*443 That in effect is the confession which the defendant is alleged to have made to the officers in the Hinds County courthouse on December 3.

On cross-examination Kelly testified further that he told the defendant that he had heard that there was an eyewitness to the shooting, and that he had also heard that Mary Frances saw the shooting. Kelly also stated that he had talked to Mary Frances the day after the defendant made the foregoing confession. Mary Frances was not called as a witness to testify in the case.

After the State had concluded its proof the defendant took the witness stand and testified in his own behalf. The defendant testified that he did not get in the automobile with Trawweek and Harrington and the other two members of their party when they left "Bea's Place" sometime after midnight, and that he did not go with them to Ruby Street, but went to his uncle's house in another part of town; that he was not present when the shooting occurred on Ruby Street and had no knowledge of the facts concerning the shooting. He testified that he caught a ride to Yazoo City the next morning and arrived in Yazoo City about 9:00 o'clock. He testified that the money that he had with him was the money which Blackie Harrington had turned over to him the night before. He denied that he had ever seen or had in his possession the pistol that B.J. Harris delivered to the officers in Yazoo City the morning after the homicide had ben committed, and he denied that he had left the pistol in the pocket of Harris' taxicab.

The defendant denied that he had made the confessions alleged to have been made by him and testified to by the state witnesses. He vigorously denied that he had knowingly, freely and voluntarily made the statements alleged to have been made by him to the witness Kelly in the Hinds County courthouse on the night of December 3. He testified that when the questioning was begun the Hinds County officer said to him, "Now, I am ready to start writing, what do you want me to put on this paper?" *444 and that he, the defendant, replied, "I ain't going to sign it"; that the officer then said, "You say you had that man's money and then you say you didn't kill that man?"; that the defendant then replied, "Yes Sir, them people were too nice to me." The defendant testified that "They punched me and held my head and hit me and I near about lost my breath. What I answered then, I don't know." The record then shows the following questions and answers:

"Q. How long did that go on? A. That went on about an hour.

"Q. Did he hit you in the mouth? A. Yes Sir.

"Q. What did they do? A. They said, `That ain't the truth, you are going to tell it or we are going to put you on the horse' and I said, `I ain't never seen it.' They cut an inner tube into pieces about that wide (indicating) and put that around my wrists and put the handcuffs on and run the rod through here (indicating) and handcuffed my feet and when I got up off the floor, what I answered then I don't know. When I come to, they said, `We got your confession.' Then they put me in the hole, a padded cell. I stayed there three or four days ...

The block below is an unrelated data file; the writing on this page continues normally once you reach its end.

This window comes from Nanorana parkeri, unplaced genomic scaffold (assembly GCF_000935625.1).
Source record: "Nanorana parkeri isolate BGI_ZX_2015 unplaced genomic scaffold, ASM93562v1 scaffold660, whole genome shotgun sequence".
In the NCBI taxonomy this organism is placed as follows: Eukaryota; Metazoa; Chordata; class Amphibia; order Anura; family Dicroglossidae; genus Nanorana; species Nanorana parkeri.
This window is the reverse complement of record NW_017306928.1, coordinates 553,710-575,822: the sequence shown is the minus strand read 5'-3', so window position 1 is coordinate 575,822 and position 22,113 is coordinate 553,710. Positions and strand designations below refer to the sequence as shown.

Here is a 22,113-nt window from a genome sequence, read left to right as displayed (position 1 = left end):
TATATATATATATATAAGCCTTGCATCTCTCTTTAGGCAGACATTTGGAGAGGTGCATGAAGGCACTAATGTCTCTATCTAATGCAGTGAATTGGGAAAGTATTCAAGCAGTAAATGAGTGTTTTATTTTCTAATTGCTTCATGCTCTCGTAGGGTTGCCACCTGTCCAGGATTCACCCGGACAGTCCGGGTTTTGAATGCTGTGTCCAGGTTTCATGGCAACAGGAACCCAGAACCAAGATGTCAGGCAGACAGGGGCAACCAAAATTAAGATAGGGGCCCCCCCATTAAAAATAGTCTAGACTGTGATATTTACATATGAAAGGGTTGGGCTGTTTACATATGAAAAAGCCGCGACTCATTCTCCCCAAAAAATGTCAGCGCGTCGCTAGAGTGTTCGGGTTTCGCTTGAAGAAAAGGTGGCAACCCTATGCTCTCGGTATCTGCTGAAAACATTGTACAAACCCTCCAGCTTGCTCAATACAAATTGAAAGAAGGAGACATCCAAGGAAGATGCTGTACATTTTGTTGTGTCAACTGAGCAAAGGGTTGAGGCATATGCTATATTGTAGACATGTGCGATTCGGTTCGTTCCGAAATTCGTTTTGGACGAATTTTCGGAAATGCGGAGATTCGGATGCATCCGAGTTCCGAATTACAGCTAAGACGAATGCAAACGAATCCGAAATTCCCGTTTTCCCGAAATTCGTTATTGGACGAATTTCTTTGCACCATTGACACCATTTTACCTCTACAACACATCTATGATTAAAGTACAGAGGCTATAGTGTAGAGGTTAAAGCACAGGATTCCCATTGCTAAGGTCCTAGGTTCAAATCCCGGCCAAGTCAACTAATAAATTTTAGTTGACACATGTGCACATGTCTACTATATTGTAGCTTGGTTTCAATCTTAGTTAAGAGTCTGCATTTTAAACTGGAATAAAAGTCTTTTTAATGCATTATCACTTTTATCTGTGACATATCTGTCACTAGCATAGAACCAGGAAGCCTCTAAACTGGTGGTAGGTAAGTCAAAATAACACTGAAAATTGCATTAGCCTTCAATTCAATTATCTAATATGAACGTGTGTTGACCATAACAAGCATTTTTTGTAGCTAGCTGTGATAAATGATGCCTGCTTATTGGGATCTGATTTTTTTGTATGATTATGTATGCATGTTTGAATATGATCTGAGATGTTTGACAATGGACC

"Q. Was that the only time they worked you over? A. That was the only rough stuff until a day or two later then they had that pipe. They said, `Do you know what your statement is, whatever we put in it is true, we are going to put you back on the horse.' `Boss', I said, `Whatever you said is true, I don't want to go back on that horse.'"

The state introduced no witnesses in rebuttal to contradict any of the foregoing statements made by the defendant relating to the alleged threats and brutal treatment meted out to him while he was in the custody of the Hinds County officers.

The defendant's attorneys, at the conclusion of the testimony, moved that the court exclude the confessions offered by the state and direct the jury to disregard the *445 confessions on the ground that they were not free and voluntary. The court overruled the motion.

(Hn 1) We think that the court committed reversible error in the first instance by permitting the alleged confession testified to by Kelly, the Hinds County deputy sheriff, to go to the jury without hearing the testimony of Naugher and Thomas, both deputy sheriffs of Hinds County, who were present during the two-hour interview which Kelly had with the defendant. Neither of these two officers was called upon to testify, and no reason is shown for their failure to testify. Both of them should have been called as witnesses during the preliminary hearing to testify as to whether the confession was free and voluntary, and the defendant's attorneys should have been given an opportunity to cross-examine them, in order that the facts might be fully developed, and in order that the court might be able to determine whether the confession had been made freely and voluntarily. (Hn 2) The defendant should then have been given an opportunity to offer rebuttal testimony, during the preliminary hearing and out of the presence of the jury, to show that the alleged confession was not made by him freely and voluntarily.